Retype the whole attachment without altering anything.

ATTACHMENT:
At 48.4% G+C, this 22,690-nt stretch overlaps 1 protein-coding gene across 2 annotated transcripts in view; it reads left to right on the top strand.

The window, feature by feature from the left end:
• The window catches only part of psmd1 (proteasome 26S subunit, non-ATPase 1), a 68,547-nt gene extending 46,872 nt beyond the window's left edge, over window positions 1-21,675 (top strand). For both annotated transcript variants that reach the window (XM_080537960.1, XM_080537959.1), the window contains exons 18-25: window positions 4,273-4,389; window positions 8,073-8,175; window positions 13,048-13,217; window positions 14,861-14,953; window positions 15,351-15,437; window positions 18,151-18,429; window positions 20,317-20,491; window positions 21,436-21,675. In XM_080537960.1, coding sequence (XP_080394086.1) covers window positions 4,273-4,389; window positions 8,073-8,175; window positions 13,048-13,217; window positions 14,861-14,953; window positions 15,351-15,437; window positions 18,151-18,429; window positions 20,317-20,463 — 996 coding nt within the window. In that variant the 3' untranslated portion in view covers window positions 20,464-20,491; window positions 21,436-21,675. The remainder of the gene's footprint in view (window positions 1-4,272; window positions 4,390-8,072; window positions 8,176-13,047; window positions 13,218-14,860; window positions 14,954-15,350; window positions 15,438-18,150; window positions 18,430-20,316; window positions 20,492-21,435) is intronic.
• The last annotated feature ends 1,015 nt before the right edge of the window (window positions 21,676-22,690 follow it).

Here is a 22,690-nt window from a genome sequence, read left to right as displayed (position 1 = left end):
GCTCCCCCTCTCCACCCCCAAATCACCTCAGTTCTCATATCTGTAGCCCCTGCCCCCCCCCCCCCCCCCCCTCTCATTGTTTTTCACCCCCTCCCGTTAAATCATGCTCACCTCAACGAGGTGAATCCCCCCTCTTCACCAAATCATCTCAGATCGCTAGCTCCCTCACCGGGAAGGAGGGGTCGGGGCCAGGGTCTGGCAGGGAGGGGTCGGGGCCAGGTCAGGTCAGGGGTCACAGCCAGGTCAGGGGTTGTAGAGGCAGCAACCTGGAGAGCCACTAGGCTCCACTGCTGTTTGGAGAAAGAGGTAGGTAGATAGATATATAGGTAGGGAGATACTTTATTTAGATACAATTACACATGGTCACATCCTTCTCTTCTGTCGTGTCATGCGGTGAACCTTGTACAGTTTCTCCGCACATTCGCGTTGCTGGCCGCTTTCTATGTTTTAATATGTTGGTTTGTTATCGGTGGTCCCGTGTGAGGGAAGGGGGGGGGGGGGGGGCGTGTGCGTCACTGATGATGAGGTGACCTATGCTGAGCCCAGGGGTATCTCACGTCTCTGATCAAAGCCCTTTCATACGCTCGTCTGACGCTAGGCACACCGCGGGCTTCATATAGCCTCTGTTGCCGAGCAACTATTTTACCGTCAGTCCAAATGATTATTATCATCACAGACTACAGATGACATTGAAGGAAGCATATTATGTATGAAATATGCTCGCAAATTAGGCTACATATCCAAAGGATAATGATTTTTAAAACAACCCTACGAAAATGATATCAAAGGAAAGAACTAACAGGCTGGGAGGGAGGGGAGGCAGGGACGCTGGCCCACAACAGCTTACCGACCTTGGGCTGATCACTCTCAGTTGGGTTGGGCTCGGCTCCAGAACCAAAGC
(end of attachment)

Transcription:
At 48.4% G+C, this 22,690-nt stretch overlaps 1 protein-coding gene across 2 annotated transcripts in view; it reads left to right on the top strand.

The window, feature by feature from the left end:
• The window catches only part of psmd1 (proteasome 26S subunit, non-ATPase 1), a 68,547-nt gene extending 46,872 nt beyond the window's left edge, over window positions 1-21,675 (top strand). For both annotated transcript variants that reach the window (XM_080537960.1, XM_080537959.1), the window contains exons 18-25: window positions 4,273-4,389; window positions 8,073-8,175; window positions 13,048-13,217; window positions 14,861-14,953; window positions 15,351-15,437; window positions 18,151-18,429; window positions 20,317-20,491; window positions 21,436-21,675. In XM_080537960.1, coding sequence (XP_080394086.1) covers window positions 4,273-4,389; window positions 8,073-8,175; window positions 13,048-13,217; window positions 14,861-14,953; window positions 15,351-15,437; window positions 18,151-18,429; window positions 20,317-20,463 — 996 coding nt within the window. In that variant the 3' untranslated portion in view covers window positions 20,464-20,491; window positions 21,436-21,675. The remainder of the gene's footprint in view (window positions 1-4,272; window positions 4,390-8,072; window positions 8,176-13,047; window positions 13,218-14,860; window positions 14,954-15,350; window positions 15,438-18,150; window positions 18,430-20,316; window positions 20,492-21,435) is intronic.
• The last annotated feature ends 1,015 nt before the right edge of the window (window positions 21,676-22,690 follow it).

Here is a 22,690-nt window from a genome sequence, read left to right as displayed (position 1 = left end):
GCTCCCCCTCTCCACCCCCAAATCACCTCAGTTCTCATATCTGTAGCCCCTGCCCCCCCCCCCCCCCCCCCTCTCATTGTTTTTCACCCCCTCCCGTTAAATCATGCTCACCTCAACGAGGTGAATCCCCCCTCTTCACCAAATCATCTCAGATCGCTAGCTCCCTCACCGGGAAGGAGGGGTCGGGGCCAGGGTCTGGCAGGGAGGGGTCGGGGCCAGGTCAGGTCAGGGGTCACAGCCAGGTCAGGGGTTGTAGAGGCAGCAACCTGGAGAGCCACTAGGCTCCACTGCTGTTTGGAGAAAGAGGTAGGTAGATAGATATATAGGTAGGGAGATACTTTATTTAGATACAATTACACATGGTCACATCCTTCTCTTCTGTCGTGTCATGCGGTGAACCTTGTACAGTTTCTCCGCACATTCGCGTTGCTGGCCGCTTTCTATGTTTTAATATGTTGGTTTGTTATCGGTGGTCCCGTGTGAGGGAAGGGGGGGGGGGGGGGGCGTGTGCGTCACTGATGATGAGGTGACCTATGCTGAGCCCAGGGGTATCTCACGTCTCTGATCAAAGCCCTTTCATACGCTCGTCTGACGCTAGGCACACCGCGGGCTTCATATAGCCTCTGTTGCCGAGCAACTATTTTACCGTCAGTCCAAATGATTATTATCATCACAGACTACAGATGACATTGAAGGAAGCATATTATGTATGAAATATGCTCGCAAATTAGGCTACATATCCAAAGGATAATGATTTTTAAAACAACCCTACGAAAATGATATCAAAGGAAAGAACTAACAGGCTGGGAGGGAGGGGAGGCAGGGACGCTGGCCCACAACAGCTTACCGACCTTGGGCTGATCACTCTCAGTTGGGTTGGGCTCGGCTCCAGAACCAAAGC